State Parks Feel the Pinch

Recession forces states to cut park funding, but stimulus bill could keep some open—for now
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Recession forces states to cut park funding, but stimulus bill could keep some open—for now

While national parks get all the attention, state parks often offer similar wilderness charms—sometimes right in your backyard. But the massive economic crisis has trickled down to state budgets, and parks are rarely at the top of the priority list. Lack of funding threatens to shutter public access at over 69 state parks and historic sites across the country.

But because of public outcry, governors and state officials are groping for funds to keep state parks open, and in some cases, they're scraping off the top of the federal stimulus package. Florida governor Charlie Crist kept 19 threatened sites in Florida open by using some of the $12 billion his state has received from the stimulus.

The Governator (that'd be Arnold schwarzenegger) floated the idea of closing 48 parks to save the state budget, but when Californians rallied in protest, he instead chose to raise fees by a small amount. State park managers in Pennsylvania, New Jersey, New York, Kansas, Georgia, Nevada, Michigan, Arizona, and Hawaii are all struggling to come up with ideas to keep recreation areas open.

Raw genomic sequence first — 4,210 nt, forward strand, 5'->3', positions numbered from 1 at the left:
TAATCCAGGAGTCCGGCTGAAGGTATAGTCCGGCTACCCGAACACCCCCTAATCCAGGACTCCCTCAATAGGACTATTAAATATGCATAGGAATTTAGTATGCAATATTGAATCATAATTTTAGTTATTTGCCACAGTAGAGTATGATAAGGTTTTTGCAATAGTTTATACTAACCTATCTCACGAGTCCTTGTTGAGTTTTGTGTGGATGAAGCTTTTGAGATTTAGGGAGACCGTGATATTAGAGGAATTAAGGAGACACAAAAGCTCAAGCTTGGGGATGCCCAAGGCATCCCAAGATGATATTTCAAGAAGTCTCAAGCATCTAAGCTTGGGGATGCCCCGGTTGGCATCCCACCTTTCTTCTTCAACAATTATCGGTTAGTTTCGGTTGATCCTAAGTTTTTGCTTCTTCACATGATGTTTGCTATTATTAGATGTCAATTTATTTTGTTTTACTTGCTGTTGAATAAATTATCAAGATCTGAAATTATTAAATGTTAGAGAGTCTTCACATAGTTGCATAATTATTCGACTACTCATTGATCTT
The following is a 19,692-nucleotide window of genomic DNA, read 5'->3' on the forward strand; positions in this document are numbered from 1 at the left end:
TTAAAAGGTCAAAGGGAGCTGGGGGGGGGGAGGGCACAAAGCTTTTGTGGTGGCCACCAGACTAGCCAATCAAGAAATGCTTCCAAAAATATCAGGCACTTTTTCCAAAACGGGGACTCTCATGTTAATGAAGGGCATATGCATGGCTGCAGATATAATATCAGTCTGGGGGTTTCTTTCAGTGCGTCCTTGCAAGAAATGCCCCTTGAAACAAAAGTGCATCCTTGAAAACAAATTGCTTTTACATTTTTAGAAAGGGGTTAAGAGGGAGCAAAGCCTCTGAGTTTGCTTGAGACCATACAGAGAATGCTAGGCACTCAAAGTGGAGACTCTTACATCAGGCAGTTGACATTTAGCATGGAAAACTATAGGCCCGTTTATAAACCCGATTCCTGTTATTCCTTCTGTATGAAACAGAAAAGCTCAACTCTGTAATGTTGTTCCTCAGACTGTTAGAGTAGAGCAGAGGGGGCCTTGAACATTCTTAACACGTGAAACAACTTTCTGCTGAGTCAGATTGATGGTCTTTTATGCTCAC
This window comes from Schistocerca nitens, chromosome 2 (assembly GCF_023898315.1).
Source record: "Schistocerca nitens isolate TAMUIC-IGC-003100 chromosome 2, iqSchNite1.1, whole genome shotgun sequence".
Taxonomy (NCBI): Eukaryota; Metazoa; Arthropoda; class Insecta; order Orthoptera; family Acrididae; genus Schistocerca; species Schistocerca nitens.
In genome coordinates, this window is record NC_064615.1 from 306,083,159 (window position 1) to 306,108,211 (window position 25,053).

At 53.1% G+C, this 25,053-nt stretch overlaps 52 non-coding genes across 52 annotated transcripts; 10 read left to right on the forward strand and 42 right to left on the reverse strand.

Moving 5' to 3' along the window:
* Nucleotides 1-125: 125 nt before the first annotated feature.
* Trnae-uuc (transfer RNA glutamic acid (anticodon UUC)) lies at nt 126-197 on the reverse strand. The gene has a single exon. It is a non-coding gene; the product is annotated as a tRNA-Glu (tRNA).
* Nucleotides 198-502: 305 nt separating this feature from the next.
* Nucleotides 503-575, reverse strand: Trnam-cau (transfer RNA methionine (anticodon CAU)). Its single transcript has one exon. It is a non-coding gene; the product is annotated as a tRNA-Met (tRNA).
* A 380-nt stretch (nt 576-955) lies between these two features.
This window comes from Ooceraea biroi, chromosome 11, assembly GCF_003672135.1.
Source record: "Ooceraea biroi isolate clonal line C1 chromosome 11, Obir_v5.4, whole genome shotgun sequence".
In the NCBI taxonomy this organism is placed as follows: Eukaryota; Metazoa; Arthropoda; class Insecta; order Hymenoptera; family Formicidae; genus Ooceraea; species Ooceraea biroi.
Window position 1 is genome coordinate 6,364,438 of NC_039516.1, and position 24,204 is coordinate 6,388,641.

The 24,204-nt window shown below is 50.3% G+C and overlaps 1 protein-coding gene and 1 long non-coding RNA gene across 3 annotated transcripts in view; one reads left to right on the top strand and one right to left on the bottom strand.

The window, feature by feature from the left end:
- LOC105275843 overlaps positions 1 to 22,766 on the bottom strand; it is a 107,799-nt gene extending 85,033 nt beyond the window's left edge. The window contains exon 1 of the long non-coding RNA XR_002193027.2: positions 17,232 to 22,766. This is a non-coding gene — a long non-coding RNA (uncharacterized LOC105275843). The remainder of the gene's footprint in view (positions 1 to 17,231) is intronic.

If you've got a favorite state park, now would be the time to pony up some spare change in hopes of keeping it alive. But times are hard for everyone, so if you're out of spare change, show your support by penning an ode to your favorite state park in the comments section below.

We'll start: In Boulder, we're lucky enough to have the mighty Eldorado Canyon State Park not 15 minutes away. With high mountain views, world-class sport and trad climbing routes, and steep trails, we know it owns. We love you Eldo!!

—Ted Alvarez

State parks on endangered list may be preserved for a price (AP)


Image Credit: Jebb